5. Read it when it first released.

    The characters are two-dimensional, often in the extreme. The plot, such as it is, is trite and unimaginative, and there’s far too much deus ex machina going on for my taste, as well as way too damn much coincidence. What are the odds that a dead coyote in your water system for a year produced no disease? Or that, in a lawless time, the band of wanderers that happens into town just happens to also have several members who were soldiers and remain talented gunslingers? Yeah.

    All that said, the picture JHK paints of the post-oil future is interesting. As long as you’re reading for that, fine. But don’t expect literature that rises to even a middling level.

    IMO, of course.

  6. Feh. Just read Riddley Walker by Russel Hoban.

    And it’s naive think that reverting to an agricultural society is going to improve people’s lives…those times had problems of their own.

  7. Here we stand
    Like an Adam and an Eve
    Waterfalls, The Garden of Eden
    Two fools in love so beautiful and strong
    The birds in the trees are smiling upon them
    From the age of the dinosaurs
    Cars have run on gasoline
    Where, where have they gone?
    Now, it’s nothing but flowers

    There was a factory
    Now there are mountains and rivers
    you got it, you got it

    We caught a rattlesnake
    Now we got something for dinner
    we got it, we got it

    There was a shopping mall
    Now it’s all covered with flowers
    you’ve got it, you’ve got it

    If this is paradise
    I wish I had a lawnmower
    you’ve got it, you’ve got it

    Years ago
    I was an angry young man
    I’d pretend that I was a billboard
    Standing tall by the side of the road
    I fell in love with a beautiful highway
    This used to be real estate
    Now it’s only fields and trees
    Where, where is the town
    Now, it’s nothing but flowers
    The highways and cars were sacrificed for agriculture
    I thought that we’d start over
    But I guess I was wrong

    Once there were parking lots
    Now it’s a peaceful oasis
    you got it, you got it

    This was a Pizza Hut
    Now it’s all covered with daisies
    you got it, you got it

    I miss the honky tonks,
    Dairy Queens, and 7-Elevens
    you got it, you got it

    And as things fell apart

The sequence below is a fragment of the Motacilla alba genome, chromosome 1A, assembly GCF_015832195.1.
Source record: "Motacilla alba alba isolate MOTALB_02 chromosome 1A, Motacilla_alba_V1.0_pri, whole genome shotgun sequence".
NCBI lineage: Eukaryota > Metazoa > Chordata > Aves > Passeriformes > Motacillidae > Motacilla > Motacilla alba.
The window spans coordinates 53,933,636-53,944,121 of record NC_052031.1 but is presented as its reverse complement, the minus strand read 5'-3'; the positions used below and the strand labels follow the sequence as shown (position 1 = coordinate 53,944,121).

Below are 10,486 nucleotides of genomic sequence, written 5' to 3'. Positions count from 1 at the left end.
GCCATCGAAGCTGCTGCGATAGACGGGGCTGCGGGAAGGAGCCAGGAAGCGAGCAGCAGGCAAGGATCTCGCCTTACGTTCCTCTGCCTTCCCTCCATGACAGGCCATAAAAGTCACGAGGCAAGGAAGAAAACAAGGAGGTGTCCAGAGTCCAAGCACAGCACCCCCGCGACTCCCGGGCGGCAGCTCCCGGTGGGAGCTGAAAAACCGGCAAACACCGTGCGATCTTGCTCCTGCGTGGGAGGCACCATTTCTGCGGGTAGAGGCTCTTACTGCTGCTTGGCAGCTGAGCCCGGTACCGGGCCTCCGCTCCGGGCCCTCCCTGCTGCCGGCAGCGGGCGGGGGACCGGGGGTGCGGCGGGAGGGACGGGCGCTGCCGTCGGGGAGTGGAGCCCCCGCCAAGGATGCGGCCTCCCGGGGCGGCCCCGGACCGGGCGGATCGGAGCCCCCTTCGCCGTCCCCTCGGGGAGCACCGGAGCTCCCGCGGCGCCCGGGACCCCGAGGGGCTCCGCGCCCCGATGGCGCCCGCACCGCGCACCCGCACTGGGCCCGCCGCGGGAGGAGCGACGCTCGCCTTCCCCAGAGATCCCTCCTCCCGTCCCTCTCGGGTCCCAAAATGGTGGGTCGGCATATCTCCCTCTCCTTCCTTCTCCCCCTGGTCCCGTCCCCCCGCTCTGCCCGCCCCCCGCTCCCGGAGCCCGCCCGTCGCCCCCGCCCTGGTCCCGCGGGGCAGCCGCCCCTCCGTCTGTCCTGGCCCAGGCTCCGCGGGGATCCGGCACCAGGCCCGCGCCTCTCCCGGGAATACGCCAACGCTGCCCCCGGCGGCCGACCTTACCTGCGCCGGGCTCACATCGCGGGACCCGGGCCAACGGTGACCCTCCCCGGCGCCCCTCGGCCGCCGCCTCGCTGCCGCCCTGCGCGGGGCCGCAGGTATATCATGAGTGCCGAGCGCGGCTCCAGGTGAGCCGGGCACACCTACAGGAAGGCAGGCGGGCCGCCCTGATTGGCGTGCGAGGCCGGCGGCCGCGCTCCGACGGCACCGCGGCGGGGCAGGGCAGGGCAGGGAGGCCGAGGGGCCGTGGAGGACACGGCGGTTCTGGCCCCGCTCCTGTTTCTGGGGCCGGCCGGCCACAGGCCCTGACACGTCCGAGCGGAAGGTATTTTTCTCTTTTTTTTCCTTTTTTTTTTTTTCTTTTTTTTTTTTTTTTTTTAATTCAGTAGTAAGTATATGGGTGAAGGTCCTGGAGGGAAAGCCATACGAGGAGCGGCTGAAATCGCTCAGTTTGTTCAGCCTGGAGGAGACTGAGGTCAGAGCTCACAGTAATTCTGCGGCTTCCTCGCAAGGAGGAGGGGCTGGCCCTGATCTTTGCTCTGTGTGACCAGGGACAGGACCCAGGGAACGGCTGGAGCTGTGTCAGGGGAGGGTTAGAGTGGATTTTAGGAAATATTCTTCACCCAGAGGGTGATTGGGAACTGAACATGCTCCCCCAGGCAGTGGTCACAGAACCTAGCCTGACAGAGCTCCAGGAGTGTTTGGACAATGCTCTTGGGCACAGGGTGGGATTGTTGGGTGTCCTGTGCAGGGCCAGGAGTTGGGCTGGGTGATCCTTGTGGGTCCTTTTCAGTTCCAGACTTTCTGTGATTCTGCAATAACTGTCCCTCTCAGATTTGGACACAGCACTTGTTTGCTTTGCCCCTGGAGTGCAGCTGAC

Nobody paid much attention

    you got it, you got it

    I dream of cherry pies,
    Candy bars, and chocolate chip cookies
    you got it, you got it

    We used to microwave
    Now we just eat nuts and berries
    you got it, you got it

    This was a discount store,
    Now it’s turned into a cornfield
    you got it, you got it

    Don’t leave me stranded here
    I can’t get used to this lifestyle

  8. #3, you’re right, unfortunately.

    I just read somewhere that someone once said that in a nuclear war between USA and USSR, the USSR would win, because the all the guns available in the US would lead to a bloodbath, and people shooting each other over food and resources.

    WW4 will be fought with sticks and stones. –Einstein

  9. I’ve read this book. Kunstler envisions a future that doesn’t fit the usual “Mad Max” idea of a post-oil world or the overwhelming gloom of “The Road”.

    The story is filled with details that make it come alive, from what people eat, to the music they listen to, and how they remember the past with a mix of nostalgia and bitterness.

    Some readers might find Kunstler’s world a little too idyllic or even sexist. If you’ve read Kunstler’s blog you know that he shows no mercy in his contempt for the current urban landscape of big-box stores and mcmansion homes. He doesn’t hold back from kicking the rotting corpse of future suburbia.

    If you like this book, check out Dmitry Orlov’s “Reinventing Collapse” and Kunstler’s “The Long Emergency” as well.

  10. #2, You’d be hard pressed to find any post-apocalyptic fiction that isn’t populated with Gary Stus. I like the genre in general – cut my teeth on a garage sale copy of “Alas, Babylon” – but most of it is just beta-male fantasy about how cool life will be once disease/war/magical mishap conveniently removes all the alphas from contention.

  11. I’m glad Boing Boing has turned on to Kunstler. This is what makes this blog so great: you are never afraid to take on things that don’t exactly sync with past favourites. Sure JHK is a bit of all the things people say above but these days he’s sounding more wrong than right.

  12. …the population of the United States (and most likely, the world) has been decimated by an energy shortage, starvation, plagues, terrorism, and global warming.

    A population drop of 10% would likely be noticed, but would that be dramatic enough?